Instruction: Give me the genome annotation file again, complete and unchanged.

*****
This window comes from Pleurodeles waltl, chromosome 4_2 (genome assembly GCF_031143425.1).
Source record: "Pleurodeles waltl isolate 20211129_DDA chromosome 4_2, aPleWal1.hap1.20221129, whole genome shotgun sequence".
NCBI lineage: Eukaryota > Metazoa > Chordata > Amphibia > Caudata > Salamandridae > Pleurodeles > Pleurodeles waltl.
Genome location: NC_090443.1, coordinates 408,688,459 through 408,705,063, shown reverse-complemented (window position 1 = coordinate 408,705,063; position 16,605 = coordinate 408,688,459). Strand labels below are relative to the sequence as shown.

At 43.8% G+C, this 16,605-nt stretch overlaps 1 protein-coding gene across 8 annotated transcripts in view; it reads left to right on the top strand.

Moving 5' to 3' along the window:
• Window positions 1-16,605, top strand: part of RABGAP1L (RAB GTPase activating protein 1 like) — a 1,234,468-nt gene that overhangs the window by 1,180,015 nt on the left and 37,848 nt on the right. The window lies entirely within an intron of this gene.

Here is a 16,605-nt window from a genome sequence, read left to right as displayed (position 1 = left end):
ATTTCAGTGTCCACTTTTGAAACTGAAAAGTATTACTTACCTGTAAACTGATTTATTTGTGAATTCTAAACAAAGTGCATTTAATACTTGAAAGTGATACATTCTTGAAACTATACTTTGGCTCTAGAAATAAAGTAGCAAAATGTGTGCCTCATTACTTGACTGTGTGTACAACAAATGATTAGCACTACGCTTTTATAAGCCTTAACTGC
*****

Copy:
This window comes from Pleurodeles waltl, chromosome 4_2 (genome assembly GCF_031143425.1).
Source record: "Pleurodeles waltl isolate 20211129_DDA chromosome 4_2, aPleWal1.hap1.20221129, whole genome shotgun sequence".
NCBI lineage: Eukaryota > Metazoa > Chordata > Amphibia > Caudata > Salamandridae > Pleurodeles > Pleurodeles waltl.
Genome location: NC_090443.1, coordinates 408,688,459 through 408,705,063, shown reverse-complemented (window position 1 = coordinate 408,705,063; position 16,605 = coordinate 408,688,459). Strand labels below are relative to the sequence as shown.

At 43.8% G+C, this 16,605-nt stretch overlaps 1 protein-coding gene across 8 annotated transcripts in view; it reads left to right on the top strand.

Moving 5' to 3' along the window:
• Window positions 1-16,605, top strand: part of RABGAP1L (RAB GTPase activating protein 1 like) — a 1,234,468-nt gene that overhangs the window by 1,180,015 nt on the left and 37,848 nt on the right. The window lies entirely within an intron of this gene.

Here is a 16,605-nt window from a genome sequence, read left to right as displayed (position 1 = left end):
ATTTCAGTGTCCACTTTTGAAACTGAAAAGTATTACTTACCTGTAAACTGATTTATTTGTGAATTCTAAACAAAGTGCATTTAATACTTGAAAGTGATACATTCTTGAAACTATACTTTGGCTCTAGAAATAAAGTAGCAAAATGTGTGCCTCATTACTTGACTGTGTGTACAACAAATGATTAGCACTACGCTTTTATAAGCCTTAACTGC